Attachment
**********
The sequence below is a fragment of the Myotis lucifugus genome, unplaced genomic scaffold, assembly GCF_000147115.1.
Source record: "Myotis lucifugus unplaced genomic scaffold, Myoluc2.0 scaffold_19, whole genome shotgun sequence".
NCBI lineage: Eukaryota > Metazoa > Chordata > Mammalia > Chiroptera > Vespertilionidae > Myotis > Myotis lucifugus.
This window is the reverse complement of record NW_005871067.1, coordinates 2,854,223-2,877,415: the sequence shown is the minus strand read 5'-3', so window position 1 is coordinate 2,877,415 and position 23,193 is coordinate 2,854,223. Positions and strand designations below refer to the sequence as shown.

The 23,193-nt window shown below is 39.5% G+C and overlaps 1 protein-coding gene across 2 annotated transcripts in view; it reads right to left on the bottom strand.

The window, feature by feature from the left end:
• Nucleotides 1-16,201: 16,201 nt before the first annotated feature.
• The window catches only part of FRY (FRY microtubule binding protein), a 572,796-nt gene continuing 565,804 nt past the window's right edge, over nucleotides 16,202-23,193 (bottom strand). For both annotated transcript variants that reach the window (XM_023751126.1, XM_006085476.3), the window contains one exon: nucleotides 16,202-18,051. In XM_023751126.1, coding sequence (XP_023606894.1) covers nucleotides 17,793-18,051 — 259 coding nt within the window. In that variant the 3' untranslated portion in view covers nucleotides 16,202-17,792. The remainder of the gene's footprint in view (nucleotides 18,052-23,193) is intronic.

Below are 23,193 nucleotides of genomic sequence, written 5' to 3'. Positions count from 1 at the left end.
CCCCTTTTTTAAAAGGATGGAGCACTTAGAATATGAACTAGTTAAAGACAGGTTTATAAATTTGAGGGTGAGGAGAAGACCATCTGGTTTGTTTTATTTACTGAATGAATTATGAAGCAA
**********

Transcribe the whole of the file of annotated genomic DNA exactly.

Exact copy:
The sequence below is a fragment of the Myotis lucifugus genome, unplaced genomic scaffold, assembly GCF_000147115.1.
Source record: "Myotis lucifugus unplaced genomic scaffold, Myoluc2.0 scaffold_19, whole genome shotgun sequence".
NCBI lineage: Eukaryota > Metazoa > Chordata > Mammalia > Chiroptera > Vespertilionidae > Myotis > Myotis lucifugus.
This window is the reverse complement of record NW_005871067.1, coordinates 2,854,223-2,877,415: the sequence shown is the minus strand read 5'-3', so window position 1 is coordinate 2,877,415 and position 23,193 is coordinate 2,854,223. Positions and strand designations below refer to the sequence as shown.

The 23,193-nt window shown below is 39.5% G+C and overlaps 1 protein-coding gene across 2 annotated transcripts in view; it reads right to left on the bottom strand.

The window, feature by feature from the left end:
• Nucleotides 1-16,201: 16,201 nt before the first annotated feature.
• The window catches only part of FRY (FRY microtubule binding protein), a 572,796-nt gene continuing 565,804 nt past the window's right edge, over nucleotides 16,202-23,193 (bottom strand). For both annotated transcript variants that reach the window (XM_023751126.1, XM_006085476.3), the window contains one exon: nucleotides 16,202-18,051. In XM_023751126.1, coding sequence (XP_023606894.1) covers nucleotides 17,793-18,051 — 259 coding nt within the window. In that variant the 3' untranslated portion in view covers nucleotides 16,202-17,792. The remainder of the gene's footprint in view (nucleotides 18,052-23,193) is intronic.

Below are 23,193 nucleotides of genomic sequence, written 5' to 3'. Positions count from 1 at the left end.
CCCCTTTTTTAAAAGGATGGAGCACTTAGAATATGAACTAGTTAAAGACAGGTTTATAAATTTGAGGGTGAGGAGAAGACCATCTGGTTTGTTTTATTTACTGAATGAATTATGAAGCAA